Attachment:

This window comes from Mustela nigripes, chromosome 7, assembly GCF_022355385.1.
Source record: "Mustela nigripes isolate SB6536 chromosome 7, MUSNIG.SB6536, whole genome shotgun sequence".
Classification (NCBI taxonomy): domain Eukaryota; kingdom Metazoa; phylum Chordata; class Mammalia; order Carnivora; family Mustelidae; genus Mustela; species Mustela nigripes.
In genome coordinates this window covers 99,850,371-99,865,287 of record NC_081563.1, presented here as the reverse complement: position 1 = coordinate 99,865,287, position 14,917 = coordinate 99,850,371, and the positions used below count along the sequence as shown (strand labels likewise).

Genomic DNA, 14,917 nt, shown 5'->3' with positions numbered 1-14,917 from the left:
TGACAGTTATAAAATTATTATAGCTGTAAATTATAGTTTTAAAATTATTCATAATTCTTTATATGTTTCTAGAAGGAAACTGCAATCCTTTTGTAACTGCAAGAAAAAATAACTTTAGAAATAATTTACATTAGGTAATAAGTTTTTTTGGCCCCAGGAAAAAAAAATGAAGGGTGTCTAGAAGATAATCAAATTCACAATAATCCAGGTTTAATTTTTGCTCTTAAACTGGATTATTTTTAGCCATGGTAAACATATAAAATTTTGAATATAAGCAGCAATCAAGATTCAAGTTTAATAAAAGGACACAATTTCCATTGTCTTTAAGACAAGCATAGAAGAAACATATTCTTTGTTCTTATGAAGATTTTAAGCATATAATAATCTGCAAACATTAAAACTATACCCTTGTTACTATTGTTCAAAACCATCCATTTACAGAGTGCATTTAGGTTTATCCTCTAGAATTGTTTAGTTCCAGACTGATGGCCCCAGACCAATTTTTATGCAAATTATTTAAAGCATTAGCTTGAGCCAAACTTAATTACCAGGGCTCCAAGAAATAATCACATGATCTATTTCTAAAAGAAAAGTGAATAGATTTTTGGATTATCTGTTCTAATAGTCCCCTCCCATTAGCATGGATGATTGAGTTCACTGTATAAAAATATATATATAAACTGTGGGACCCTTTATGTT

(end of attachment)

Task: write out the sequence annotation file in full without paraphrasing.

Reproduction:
This window comes from Mustela nigripes, chromosome 7, assembly GCF_022355385.1.
Source record: "Mustela nigripes isolate SB6536 chromosome 7, MUSNIG.SB6536, whole genome shotgun sequence".
Classification (NCBI taxonomy): domain Eukaryota; kingdom Metazoa; phylum Chordata; class Mammalia; order Carnivora; family Mustelidae; genus Mustela; species Mustela nigripes.
In genome coordinates this window covers 99,850,371-99,865,287 of record NC_081563.1, presented here as the reverse complement: position 1 = coordinate 99,865,287, position 14,917 = coordinate 99,850,371, and the positions used below count along the sequence as shown (strand labels likewise).

Genomic DNA, 14,917 nt, shown 5'->3' with positions numbered 1-14,917 from the left:
TGACAGTTATAAAATTATTATAGCTGTAAATTATAGTTTTAAAATTATTCATAATTCTTTATATGTTTCTAGAAGGAAACTGCAATCCTTTTGTAACTGCAAGAAAAAATAACTTTAGAAATAATTTACATTAGGTAATAAGTTTTTTTGGCCCCAGGAAAAAAAAATGAAGGGTGTCTAGAAGATAATCAAATTCACAATAATCCAGGTTTAATTTTTGCTCTTAAACTGGATTATTTTTAGCCATGGTAAACATATAAAATTTTGAATATAAGCAGCAATCAAGATTCAAGTTTAATAAAAGGACACAATTTCCATTGTCTTTAAGACAAGCATAGAAGAAACATATTCTTTGTTCTTATGAAGATTTTAAGCATATAATAATCTGCAAACATTAAAACTATACCCTTGTTACTATTGTTCAAAACCATCCATTTACAGAGTGCATTTAGGTTTATCCTCTAGAATTGTTTAGTTCCAGACTGATGGCCCCAGACCAATTTTTATGCAAATTATTTAAAGCATTAGCTTGAGCCAAACTTAATTACCAGGGCTCCAAGAAATAATCACATGATCTATTTCTAAAAGAAAAGTGAATAGATTTTTGGATTATCTGTTCTAATAGTCCCCTCCCATTAGCATGGATGATTGAGTTCACTGTATAAAAATATATATATAAACTGTGGGACCCTTTATGTT